That said, I have no doubt Systrom at least had a conversation or two. Who wouldn’t? The best case scenario is you find a fantastic new role for yourself. And if you don’t like what you hear, there’s still a good chance the news will leak and you can send a shiver up the spine of every person you used to work with in Menlo Park.
Ultimately, I don’t think Systrom would take the job at TikTok. But I sure am glad he took the call.
Today in news that could affect public perception of the big tech platforms.
As employees started to worry about Facebook’s proximity to the Right, Facebook’s M-Team—“M” for management—seemed intent on pushing the company even closer to it. At one point, the group flew to New York for a leadership off-site at the headquarters of News Corp., which like Fox News is controlled by Rupert Murdoch and his family. One executive, Instagram co-founder Kevin Systrom (who left the company in 2018), refused to attend, citing Fox’s polarizing influence, according to a person familiar with the matter. The company says it regularly meets with media outlets. Systrom didn’t respond to a request for comment.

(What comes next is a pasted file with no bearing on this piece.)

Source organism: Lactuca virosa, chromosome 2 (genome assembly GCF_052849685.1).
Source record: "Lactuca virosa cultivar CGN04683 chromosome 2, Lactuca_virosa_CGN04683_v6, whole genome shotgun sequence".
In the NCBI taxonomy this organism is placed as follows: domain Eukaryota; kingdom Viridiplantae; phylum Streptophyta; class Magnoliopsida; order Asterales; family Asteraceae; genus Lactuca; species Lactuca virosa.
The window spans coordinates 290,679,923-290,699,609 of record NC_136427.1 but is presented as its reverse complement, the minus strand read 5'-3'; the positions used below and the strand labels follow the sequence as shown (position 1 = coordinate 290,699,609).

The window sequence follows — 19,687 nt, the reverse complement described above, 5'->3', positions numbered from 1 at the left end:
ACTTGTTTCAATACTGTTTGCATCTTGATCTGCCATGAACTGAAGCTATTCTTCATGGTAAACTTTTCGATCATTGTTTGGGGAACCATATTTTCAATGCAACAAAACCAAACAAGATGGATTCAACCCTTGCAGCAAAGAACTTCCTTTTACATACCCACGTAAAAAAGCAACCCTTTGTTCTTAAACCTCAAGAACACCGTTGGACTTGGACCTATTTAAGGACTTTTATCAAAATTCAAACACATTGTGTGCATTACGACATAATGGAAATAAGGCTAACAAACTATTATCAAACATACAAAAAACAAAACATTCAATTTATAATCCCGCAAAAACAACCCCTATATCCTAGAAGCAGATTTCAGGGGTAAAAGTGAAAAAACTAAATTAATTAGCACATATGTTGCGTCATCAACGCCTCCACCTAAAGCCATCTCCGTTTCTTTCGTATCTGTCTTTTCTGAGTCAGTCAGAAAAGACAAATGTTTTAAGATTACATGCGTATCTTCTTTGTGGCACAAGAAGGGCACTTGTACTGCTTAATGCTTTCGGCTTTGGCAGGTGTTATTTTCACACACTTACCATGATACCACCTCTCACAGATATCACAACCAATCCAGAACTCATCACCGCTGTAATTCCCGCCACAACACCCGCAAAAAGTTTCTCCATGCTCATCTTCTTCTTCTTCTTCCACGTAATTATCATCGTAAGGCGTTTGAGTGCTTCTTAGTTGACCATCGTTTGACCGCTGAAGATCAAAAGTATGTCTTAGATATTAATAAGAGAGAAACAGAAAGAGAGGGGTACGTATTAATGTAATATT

Eventually, Trump pushed the limits. In the early morning hours of May 29, he posted a message to his 29.5 million Facebook followers, warning protesters in Minneapolis that they were risking violent retribution. “When the looting starts, the shooting starts,” the president wrote. It was a formulation that’s long been associated with police brutality. A similar threat was used by the segregationist presidential candidate George Wallace.
Twitter will prompt high-profile political accounts to take heightened security measures ahead of the 2020 US election. Over the next few days, Twitter will automatically turn on password reset protection for some accounts while recommending they also turn on two-factor authentication. (Makena Kelly / The Verge)
⭐ TikTok is helping people build massive subscriber bases on OnlyFans, and making them rich as a result. The two unrelated platforms have developed a symbiotic relationship, as fame on one platform leads to more followers on another. Ashley Carman at The Verge has the story:
The tricky part about advertising an OnlyFans on TikTok, though, is that the app would seemingly prefer these users disappear. Its team often deletes their accounts and videos, and the app bans porn, most nudity, and any content that “commits, promotes, or glorifies sexual solicitation or sexual objectification.” In fact, direct links to OnlyFans are banned, TikTok confirmed to The Verge.